Highway 3; 30 miles from the Alberta border, 55 miles east of Cranbrook, 74 miles west of Pincher Creek, approximately 40 miles from Roosville (Canadian/USA border station). Population: 5,000. Area Population: 12,000. Visitor Information Centre: Entrance right off of Hwy #3 at 102 Commerce Road, Fernie, B.C. V0B lM0; Phone: (250) 423-6868; Email: email@example.com; Website: www.tourismfernie.com.
Located in one of the most beautiful parts of the Canadian Rockies, Fernie is able to offer a wide range of attractions to vacationers. Coal development was the backbone to Fernie’s historical population and economic growth, with skiing and outdoor recreation industries now competing to be the biggest players in the local economy. A self-guided walking tour of historic Fernie is available and features fine examples of late Victorian gothic architecture. Full Maps are available at the Fernie Museum for a fee, or a smaller free version is available in the Fernie Culture Guide. The Historic Downtown also provides great dining and shopping adventures.
For ski enthusiasts, Fernie boasts a world-class ski mountain. The Fernie Alpine Resort receives 15 feet of snow annually and is renowned for its fabulous powder conditions. During the summer months, the resort offers scenic interpretive meadow strolls through 500 year-old cedar forests. Guided outings allow viewing of local wildlife, ancient fossils and native fauna. The area has the largest concentration of big game animals in North America.
Numerous lakes and streams in the area provide excellent fishing, boating, canoeing and swimming around Fernie. A championship 18-hole golf course provides challenging world-class golfing with a driving range, putting green and licensed clubhouse. Golf tournaments are held throughout the season on this beautiful course. Hiking, mountain biking, snowmobiling, cross country skiing, wildlife viewing, camping, and white-water activities all combine to make Fernie a haven of outdoor adventure opportunity.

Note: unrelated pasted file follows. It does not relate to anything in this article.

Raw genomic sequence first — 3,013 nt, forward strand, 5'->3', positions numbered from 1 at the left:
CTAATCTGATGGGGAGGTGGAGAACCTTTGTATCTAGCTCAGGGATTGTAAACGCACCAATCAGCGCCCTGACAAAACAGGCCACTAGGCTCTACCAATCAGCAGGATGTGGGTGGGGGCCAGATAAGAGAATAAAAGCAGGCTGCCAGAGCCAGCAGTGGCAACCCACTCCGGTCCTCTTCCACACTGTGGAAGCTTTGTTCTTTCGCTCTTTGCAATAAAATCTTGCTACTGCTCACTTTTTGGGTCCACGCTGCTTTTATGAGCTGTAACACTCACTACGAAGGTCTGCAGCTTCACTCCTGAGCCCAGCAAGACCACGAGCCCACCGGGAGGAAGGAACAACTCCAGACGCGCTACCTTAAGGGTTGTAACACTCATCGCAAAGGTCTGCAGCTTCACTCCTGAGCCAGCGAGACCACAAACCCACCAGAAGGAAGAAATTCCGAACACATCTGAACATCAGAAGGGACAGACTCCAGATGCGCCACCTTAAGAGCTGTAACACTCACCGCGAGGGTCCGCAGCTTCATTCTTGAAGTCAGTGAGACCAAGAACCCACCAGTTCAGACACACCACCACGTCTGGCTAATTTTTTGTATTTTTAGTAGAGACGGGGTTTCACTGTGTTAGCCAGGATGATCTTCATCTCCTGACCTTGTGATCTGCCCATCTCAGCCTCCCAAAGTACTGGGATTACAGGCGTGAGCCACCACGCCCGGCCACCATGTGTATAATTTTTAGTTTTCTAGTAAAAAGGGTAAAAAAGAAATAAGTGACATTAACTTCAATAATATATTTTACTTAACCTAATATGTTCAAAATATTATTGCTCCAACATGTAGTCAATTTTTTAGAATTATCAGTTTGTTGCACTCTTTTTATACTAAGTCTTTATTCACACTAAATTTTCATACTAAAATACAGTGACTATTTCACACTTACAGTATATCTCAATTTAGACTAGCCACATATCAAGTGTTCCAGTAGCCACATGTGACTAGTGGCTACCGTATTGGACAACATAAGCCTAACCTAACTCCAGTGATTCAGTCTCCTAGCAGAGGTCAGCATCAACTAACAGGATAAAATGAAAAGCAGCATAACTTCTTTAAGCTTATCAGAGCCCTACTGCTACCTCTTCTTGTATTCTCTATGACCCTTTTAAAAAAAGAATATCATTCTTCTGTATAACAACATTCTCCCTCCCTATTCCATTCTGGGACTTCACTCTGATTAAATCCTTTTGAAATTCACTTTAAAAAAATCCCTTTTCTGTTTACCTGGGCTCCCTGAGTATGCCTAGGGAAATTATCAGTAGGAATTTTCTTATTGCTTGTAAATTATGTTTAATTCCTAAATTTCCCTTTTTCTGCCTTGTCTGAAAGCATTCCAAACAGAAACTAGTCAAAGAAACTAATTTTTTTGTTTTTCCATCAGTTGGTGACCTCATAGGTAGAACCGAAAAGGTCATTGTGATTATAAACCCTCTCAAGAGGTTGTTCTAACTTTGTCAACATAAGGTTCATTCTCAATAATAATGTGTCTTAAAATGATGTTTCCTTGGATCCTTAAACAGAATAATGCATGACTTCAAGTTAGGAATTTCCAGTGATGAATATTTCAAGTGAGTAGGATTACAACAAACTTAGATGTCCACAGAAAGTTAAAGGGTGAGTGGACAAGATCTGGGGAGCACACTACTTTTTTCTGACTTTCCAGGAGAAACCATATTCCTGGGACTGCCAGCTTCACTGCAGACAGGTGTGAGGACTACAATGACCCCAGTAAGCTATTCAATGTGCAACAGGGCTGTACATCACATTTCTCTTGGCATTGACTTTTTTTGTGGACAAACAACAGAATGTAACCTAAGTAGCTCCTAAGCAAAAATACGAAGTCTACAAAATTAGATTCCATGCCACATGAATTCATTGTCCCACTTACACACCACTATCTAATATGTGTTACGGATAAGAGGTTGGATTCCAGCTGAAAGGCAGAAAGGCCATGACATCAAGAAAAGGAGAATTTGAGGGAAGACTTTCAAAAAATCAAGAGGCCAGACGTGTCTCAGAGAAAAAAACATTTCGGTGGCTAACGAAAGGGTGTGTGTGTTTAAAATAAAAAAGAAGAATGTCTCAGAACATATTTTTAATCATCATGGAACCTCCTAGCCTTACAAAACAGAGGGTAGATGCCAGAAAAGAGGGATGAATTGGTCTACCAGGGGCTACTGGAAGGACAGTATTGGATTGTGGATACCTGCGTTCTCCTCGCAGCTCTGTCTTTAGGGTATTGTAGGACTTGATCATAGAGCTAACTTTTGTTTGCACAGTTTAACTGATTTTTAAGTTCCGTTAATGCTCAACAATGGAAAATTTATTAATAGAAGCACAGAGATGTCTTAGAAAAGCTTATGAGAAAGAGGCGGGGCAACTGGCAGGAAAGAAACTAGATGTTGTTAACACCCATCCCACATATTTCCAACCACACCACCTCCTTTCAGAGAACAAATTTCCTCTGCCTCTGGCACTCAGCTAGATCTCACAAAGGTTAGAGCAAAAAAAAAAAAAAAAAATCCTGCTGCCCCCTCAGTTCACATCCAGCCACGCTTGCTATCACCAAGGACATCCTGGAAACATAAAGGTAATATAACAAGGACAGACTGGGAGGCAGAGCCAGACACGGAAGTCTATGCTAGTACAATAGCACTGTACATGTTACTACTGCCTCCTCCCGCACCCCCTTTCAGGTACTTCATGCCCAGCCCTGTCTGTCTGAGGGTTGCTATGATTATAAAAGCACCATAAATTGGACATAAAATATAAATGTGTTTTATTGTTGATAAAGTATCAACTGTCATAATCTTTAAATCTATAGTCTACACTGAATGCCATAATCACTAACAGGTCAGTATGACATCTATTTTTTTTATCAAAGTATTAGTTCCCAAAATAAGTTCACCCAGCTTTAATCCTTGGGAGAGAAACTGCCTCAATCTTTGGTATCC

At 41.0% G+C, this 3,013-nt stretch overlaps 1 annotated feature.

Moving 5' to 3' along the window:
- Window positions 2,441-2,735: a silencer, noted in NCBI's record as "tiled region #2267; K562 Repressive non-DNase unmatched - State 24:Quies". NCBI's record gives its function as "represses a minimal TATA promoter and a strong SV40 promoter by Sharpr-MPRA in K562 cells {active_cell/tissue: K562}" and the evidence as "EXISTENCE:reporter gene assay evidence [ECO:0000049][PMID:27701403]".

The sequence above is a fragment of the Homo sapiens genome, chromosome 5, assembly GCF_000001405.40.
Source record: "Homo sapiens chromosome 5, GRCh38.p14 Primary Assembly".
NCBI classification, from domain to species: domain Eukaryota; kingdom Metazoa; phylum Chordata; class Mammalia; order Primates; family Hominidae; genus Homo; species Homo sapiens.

Coal was discovered in the Crows Nest area of Southeastern British Columbia more than 100 years ago by prospectors looking for gold. William Fernie reported a major coal discovery in 1897 which led to the formation of the Crows Nest Pass Coal Company. The mining community which emerged the same year was named Fernie in honor of the miner whose efforts helped to establish the new industry. According to legend, William Fernie met a local tribe during one of his prospecting trips. He noticed one of the chief’s daughters was wearing a necklace of shining black stones. Knowing that these stones were coal, Fernie asked as to their source. The chief agreed to show William Fernie where these had been found if the prospector would marry the daughter. Fernie willingly agreed. However, after learning the location of the coal deposits, he refused to marry her. The chief was angered by this and laid a curse upon the valley, stating that it would meet with fire, flood and famine in the future. In 1964, an elaborate and dramatic ceremony was held to lift the curse on Fernie.
Special events include Griz Days and Dummy Downhill Race in March, Summer Socials in July and August Canada Day Celebrations, July Demolition Derby and September Chataqua.